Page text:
Director(s): Dave Diamond Writer(s): Dave Diamond Heebie Jeebies was an aggravating experience to say the least. Since I’m currently in the process of raising up money to produce a five-digit budgeted horror flick, I’ve been looking out for distributed films made on similar budgets in order to better understand what negative and positive elements I […]

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I am mechanical engineer and movie freak , i watched 2k+ movie and counting :) i am not only watch and fun , i try to get movie's philosophy and process on background.


Director(s): Dave Diamond
Writer(s): Dave Diamond

Heebie Jeebies was an aggravating experience to say the least. Since I’m currently in the process of raising up money to produce a five-digit budgeted horror flick, I’ve been looking out for distributed films made on similar budgets in order to better understand what negative and positive elements I should be prepping myself for. Probably made for well under $40,000, Heebie Jeebies has a fair share of problems that prevented me from loving it, but I will give credit to the filmmakers for crafting something inventive on such a budget.

Heebie Jeebies takes the tired anthology flick routine and turns it upside down. Instead of the usual teens sitting around a campfire, Heebie Jeebies actually has a wraparound story that is intriguing. It’s just too bad that the actual stories placed within the movie are mostly unentertaining.

Formerly known as The Oak Hill Picture Show, Heebie Jeebies in no way struck me as an anthology film. In fact, when the first story began to play out, I was confused throughout the entire piece because I had no idea what was going on. That’s mostly because the wraparound plot, if written right, could’ve been a ninety-minute movie. That plot concerns Cass, a twentysomething year old woman who has been disturbed ever since the dream of her mother dieing came true. The dreams have returned years later, and they all concern a few individuals who she graduated high school with. In order to protect them (the reasoning is never made all that clear), she invites those particular classmates to a reunion at an abandoned house in the middle of nowhere. They naturally think she’s crazy, but as it turns out, there is a killer out in the woods ready to strike.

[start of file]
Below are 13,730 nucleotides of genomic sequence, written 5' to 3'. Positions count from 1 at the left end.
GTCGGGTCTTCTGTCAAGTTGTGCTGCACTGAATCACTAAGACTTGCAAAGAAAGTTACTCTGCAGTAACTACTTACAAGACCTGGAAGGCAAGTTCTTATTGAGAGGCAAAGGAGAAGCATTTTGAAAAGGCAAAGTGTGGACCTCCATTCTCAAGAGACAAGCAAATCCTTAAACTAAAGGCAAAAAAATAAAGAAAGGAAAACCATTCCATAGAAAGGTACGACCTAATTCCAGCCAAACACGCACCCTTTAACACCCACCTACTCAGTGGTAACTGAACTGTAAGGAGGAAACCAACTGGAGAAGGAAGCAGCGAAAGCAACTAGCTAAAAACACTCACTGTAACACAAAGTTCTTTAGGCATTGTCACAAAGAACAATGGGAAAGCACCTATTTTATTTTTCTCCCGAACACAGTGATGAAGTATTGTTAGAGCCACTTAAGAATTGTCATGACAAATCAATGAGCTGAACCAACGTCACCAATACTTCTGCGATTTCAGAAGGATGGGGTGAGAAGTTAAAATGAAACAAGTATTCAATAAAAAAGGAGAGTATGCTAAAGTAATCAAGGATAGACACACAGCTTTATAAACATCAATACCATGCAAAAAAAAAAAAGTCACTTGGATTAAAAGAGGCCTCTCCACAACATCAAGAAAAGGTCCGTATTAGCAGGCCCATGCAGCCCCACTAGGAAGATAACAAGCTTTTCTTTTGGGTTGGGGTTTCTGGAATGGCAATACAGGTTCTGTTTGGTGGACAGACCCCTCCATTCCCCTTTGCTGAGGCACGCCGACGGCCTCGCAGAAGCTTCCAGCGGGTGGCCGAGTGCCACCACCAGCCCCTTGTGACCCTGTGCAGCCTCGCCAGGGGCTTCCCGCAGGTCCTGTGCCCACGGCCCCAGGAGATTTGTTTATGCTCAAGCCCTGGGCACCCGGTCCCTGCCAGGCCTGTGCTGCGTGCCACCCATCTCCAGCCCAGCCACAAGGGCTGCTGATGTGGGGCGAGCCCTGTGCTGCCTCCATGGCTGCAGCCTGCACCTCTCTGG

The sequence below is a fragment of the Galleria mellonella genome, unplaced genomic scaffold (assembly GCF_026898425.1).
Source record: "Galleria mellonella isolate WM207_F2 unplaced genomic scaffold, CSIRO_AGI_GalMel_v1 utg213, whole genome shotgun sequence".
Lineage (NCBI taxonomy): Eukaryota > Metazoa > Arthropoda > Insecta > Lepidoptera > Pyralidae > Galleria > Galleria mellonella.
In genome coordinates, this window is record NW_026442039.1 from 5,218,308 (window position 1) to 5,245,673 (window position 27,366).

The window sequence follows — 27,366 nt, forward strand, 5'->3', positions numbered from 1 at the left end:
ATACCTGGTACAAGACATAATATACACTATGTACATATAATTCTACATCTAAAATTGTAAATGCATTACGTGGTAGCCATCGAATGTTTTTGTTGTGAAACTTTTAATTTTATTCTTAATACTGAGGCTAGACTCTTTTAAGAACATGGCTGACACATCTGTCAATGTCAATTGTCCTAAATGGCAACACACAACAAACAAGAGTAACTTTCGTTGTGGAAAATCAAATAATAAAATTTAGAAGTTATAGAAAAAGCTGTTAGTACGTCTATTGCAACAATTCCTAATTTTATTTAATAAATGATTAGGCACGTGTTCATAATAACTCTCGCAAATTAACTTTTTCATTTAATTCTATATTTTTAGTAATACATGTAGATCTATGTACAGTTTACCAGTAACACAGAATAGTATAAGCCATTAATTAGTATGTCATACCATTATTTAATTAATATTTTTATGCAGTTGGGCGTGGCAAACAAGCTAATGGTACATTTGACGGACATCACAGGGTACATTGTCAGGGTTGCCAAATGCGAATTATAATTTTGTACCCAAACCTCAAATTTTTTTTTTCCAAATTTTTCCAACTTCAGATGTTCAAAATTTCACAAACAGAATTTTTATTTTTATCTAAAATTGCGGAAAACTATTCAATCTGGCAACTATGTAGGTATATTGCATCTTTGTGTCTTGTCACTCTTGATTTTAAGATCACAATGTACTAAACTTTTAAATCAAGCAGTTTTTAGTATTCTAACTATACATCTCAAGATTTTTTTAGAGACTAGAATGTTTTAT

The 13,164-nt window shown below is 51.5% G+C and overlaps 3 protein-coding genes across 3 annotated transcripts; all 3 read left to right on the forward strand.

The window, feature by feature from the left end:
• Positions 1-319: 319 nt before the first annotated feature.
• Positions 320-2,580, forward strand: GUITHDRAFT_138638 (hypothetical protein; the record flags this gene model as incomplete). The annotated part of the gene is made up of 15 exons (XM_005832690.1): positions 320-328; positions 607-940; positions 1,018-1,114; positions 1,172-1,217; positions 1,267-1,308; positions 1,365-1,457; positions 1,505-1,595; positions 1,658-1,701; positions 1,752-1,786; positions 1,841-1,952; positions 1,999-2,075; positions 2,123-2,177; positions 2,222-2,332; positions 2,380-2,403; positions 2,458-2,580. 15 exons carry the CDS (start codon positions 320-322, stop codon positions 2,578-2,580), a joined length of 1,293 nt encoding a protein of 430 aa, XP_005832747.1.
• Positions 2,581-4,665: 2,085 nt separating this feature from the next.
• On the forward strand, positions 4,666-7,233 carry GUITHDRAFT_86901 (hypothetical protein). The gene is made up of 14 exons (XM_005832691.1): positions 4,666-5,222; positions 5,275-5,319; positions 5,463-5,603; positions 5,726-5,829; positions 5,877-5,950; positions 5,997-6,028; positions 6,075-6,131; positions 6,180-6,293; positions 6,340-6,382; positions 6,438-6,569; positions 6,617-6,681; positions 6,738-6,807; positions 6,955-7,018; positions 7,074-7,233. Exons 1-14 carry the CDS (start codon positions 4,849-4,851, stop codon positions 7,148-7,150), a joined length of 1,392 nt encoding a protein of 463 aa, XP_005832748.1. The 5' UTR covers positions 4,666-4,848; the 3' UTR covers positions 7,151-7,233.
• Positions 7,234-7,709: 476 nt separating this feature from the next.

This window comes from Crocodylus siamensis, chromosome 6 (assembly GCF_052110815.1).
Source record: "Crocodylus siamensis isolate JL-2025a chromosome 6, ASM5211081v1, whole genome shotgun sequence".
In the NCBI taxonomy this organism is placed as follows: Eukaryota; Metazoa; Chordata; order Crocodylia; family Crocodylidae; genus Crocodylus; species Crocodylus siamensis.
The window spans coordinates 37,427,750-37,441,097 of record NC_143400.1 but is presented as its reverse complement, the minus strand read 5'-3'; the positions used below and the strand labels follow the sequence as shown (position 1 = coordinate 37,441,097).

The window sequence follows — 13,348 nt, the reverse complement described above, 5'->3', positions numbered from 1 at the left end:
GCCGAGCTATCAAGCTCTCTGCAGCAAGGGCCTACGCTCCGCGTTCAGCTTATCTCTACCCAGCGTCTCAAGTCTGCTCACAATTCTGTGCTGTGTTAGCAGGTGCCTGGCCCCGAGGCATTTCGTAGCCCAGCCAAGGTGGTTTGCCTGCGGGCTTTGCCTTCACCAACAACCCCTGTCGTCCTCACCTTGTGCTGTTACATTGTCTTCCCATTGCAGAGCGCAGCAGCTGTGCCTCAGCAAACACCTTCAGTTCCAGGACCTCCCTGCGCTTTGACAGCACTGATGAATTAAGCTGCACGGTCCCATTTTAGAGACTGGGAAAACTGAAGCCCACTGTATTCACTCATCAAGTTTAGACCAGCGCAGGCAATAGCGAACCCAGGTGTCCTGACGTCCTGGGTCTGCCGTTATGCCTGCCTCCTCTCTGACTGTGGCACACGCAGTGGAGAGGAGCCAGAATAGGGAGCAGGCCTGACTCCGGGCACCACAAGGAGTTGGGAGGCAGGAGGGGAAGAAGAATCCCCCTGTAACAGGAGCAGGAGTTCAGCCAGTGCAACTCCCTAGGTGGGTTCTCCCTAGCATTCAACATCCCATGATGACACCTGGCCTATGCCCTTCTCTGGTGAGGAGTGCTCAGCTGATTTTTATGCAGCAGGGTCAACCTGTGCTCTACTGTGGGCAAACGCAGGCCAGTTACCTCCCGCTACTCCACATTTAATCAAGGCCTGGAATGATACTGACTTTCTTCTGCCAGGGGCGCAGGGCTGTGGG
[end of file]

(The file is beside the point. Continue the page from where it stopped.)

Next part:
Throughout Heebie Jeebies the audience is made to sit through three segments that represent Cass’ dreams about her friends’ deaths. The first, about a fear-inducing trick that goes wrong, is bland. The second, a supernatural tale about a thief who lets out an evil, is awful. The third, about one of the five classmates who strikes a person with her car before being picked up by a friendly and odd man, is damn good and actually ties into the finale.

Had the filmmakers behind Heebie Jeebies just combined that third tale with the wraparound plot and forgotten about making an anthology, Heebie Jeebies could’ve been great. As it stands now, it’s just a mediocre experiment gone wrong. I do have faith that the filmmakers could make a good movie if given a second chance, so hopefully that badass boxart results in a nice revenue stream for them.

DVD: Some really bad bloopers.

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